The federal broadcast regulator is taking on television queen Oprah Winfrey with a hearing into whether her Canadian network’s programming fit the channel’s educational mandate.
The Canadian Radio-television and Telecommunications Commission will hold a hearing next Tuesday to determine whether the Oprah Winfrey Network Canada’s shows —from “Dr. Phil” to “In the Bedroom with Dr. Laura Berman” — are educational enough to meet licensing requirements.
Nothing in OWN’s licensing requirements prevents educational content from being “entertaining and engaging,” said Corus Entertainment Inc., which holds the licence for the channel in Canada.
“It bears repeating that OWN represents a brand that is all about education and self-improvement,” Sylvie Courtemanche, Corus vice-president of government relations, said in a recent letter to the CRTC.
The CRTC could insist on changes to OWN programming, request it apply for different operating licence and, in a worst case scenario, could pull its licence, possibly jeopardizing the specialty cable channel’s operation.
Almost a dozen interveners will speak at the hearing in Gatineau, Que., with a number submitting briefs in favour of OWN’s programming. Celebrity Oprah Winfrey is not on the list.
The challenge facing OWN is that it used to be the Canadian Learning Television channel when its licence was originally granted by the CRTC. The channel was rebranded as VIVA, a women’s entertainment channel and then rebranded again as Oprah Winfrey Network in March 2011 by Corus (TSX:CJR.B).
The CRTC says OWN is required to honour the original licensing agreement and provide formal and informal educational programs that generally focus on adult education.
“The commission found that while OWN’s programming was focused on ‘enhancement programming,’ it did not provide basic adult education, job development skills or professional development as reflected in its nature of service definition,” the CRTC said in its notice about the hearing.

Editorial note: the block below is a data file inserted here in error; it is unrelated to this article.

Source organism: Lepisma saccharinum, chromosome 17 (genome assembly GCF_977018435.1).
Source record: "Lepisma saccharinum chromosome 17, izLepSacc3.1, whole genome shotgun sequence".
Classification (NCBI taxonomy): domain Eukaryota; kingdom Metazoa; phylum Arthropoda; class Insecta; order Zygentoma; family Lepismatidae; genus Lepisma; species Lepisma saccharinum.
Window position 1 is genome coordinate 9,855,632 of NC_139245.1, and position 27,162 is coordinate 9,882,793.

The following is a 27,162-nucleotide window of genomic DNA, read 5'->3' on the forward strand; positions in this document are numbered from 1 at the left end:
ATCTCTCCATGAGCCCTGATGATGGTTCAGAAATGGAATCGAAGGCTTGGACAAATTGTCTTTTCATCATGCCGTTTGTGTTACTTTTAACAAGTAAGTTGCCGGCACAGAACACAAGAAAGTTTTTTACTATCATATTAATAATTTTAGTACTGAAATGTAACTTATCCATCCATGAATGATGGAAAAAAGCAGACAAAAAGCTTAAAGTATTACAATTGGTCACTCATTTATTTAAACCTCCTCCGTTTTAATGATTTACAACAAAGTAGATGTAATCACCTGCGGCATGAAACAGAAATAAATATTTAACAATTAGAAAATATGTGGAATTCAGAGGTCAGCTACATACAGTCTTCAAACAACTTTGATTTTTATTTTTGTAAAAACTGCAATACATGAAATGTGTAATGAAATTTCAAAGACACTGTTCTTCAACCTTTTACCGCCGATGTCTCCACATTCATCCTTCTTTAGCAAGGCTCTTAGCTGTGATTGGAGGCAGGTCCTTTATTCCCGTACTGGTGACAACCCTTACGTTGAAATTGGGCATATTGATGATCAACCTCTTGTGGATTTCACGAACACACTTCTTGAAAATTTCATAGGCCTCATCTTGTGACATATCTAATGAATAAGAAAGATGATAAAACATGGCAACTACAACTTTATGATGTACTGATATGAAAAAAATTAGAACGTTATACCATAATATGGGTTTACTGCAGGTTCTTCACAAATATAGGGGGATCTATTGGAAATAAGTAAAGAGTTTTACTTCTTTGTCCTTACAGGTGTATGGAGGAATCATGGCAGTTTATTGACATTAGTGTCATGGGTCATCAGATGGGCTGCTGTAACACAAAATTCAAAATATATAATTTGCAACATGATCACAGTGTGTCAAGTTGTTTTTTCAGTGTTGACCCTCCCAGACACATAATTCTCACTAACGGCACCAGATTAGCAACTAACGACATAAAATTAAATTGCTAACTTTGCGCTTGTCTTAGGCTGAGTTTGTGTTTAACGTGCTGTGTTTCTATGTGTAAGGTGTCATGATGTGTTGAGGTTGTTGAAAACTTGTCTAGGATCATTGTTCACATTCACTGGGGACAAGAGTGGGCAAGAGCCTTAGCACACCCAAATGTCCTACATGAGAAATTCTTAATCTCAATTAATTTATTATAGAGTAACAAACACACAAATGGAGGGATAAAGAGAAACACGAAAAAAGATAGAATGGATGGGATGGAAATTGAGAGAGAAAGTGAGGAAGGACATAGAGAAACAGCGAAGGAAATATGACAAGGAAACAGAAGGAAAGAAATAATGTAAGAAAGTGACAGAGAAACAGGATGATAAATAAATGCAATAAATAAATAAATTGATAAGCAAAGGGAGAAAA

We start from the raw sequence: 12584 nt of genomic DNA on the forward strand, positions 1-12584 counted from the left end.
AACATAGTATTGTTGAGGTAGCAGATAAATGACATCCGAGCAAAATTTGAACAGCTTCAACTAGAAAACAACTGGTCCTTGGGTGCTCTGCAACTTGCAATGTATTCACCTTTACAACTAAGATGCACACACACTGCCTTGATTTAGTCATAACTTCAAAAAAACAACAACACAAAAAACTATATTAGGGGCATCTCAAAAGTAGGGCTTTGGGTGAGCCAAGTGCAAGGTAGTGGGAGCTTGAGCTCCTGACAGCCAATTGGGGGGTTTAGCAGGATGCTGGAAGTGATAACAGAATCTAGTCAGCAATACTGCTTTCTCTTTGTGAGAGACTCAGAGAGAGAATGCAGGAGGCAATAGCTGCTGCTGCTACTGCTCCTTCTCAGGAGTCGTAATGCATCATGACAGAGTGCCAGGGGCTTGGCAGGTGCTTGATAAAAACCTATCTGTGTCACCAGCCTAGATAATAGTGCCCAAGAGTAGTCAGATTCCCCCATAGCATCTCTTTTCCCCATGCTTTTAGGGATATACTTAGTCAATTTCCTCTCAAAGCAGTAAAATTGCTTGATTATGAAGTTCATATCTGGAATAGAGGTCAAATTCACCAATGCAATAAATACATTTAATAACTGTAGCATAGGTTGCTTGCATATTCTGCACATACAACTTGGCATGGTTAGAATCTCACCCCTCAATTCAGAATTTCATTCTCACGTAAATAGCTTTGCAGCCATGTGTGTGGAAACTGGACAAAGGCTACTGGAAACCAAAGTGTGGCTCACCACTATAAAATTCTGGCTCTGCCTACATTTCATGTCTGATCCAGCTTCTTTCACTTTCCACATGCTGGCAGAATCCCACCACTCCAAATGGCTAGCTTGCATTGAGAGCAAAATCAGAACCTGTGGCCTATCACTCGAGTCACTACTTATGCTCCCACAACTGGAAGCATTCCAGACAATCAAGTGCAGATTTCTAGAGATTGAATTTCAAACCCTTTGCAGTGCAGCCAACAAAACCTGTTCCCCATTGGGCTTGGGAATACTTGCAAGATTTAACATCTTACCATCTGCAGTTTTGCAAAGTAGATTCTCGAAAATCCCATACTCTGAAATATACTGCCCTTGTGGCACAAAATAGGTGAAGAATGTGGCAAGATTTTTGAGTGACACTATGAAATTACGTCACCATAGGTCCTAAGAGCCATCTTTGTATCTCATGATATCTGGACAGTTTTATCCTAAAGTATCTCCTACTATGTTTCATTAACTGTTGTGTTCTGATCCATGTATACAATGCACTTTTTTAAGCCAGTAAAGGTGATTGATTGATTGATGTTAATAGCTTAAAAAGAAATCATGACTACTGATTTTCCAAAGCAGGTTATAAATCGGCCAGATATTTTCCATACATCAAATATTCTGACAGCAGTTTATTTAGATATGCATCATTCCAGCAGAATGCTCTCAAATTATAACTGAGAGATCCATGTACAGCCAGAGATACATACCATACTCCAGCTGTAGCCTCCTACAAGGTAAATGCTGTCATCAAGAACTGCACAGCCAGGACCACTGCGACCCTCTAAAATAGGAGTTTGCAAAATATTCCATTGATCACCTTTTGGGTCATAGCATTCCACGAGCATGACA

Other shows on OWN include: “Oprah Presents: Master Class,” “Dr. Oz,” “Healthy Gourmet” and “Cristina Ferrare’s Big Bowl Of Love.”
For its part, Corus said it’s making changes to Oprah Winfrey Network’s programming to meet licensing requirements.
Corus said it has several new series planned that are educational.
“E-Commerce Done Right” will be a weekly series that covers the basics on building an online business and “The Jobseekers Guide to Career Happiness” will focus on finding and keep a job. “Finance for Everyone” and “The History of Canadian Art” are also in the works.
“They are all supported by an online component that will provide true learning and instructional opportunities for the viewers,” Corus’s Courtemanche said in her letter to the CRTC.
Lynn Booth, chief executive of Make Believe Media Inc., said she produces the documentary series called “The Devil You Know” for OWN Canada.
OWN offers viewers and Canadian producers the “unique opportunity for educational, informative and entertaining programming,” Booth said in a submission to the CRTC.
In a submission against OWN, interveners Bazara Canning and Julia Nariman said OWN continues to take advantage of and ignore the guidelines it must follow.
“As any other Canadian network, OWN must comply to their nature of service in order to stop the threat of a further decrease of program diversity,” they said in their CRTC submission.
The CRTC recently killed the $3.4 billion friendly takeover deal by Bell to acquire Astral Media, saying it wasn’t in the best interests of Canadians.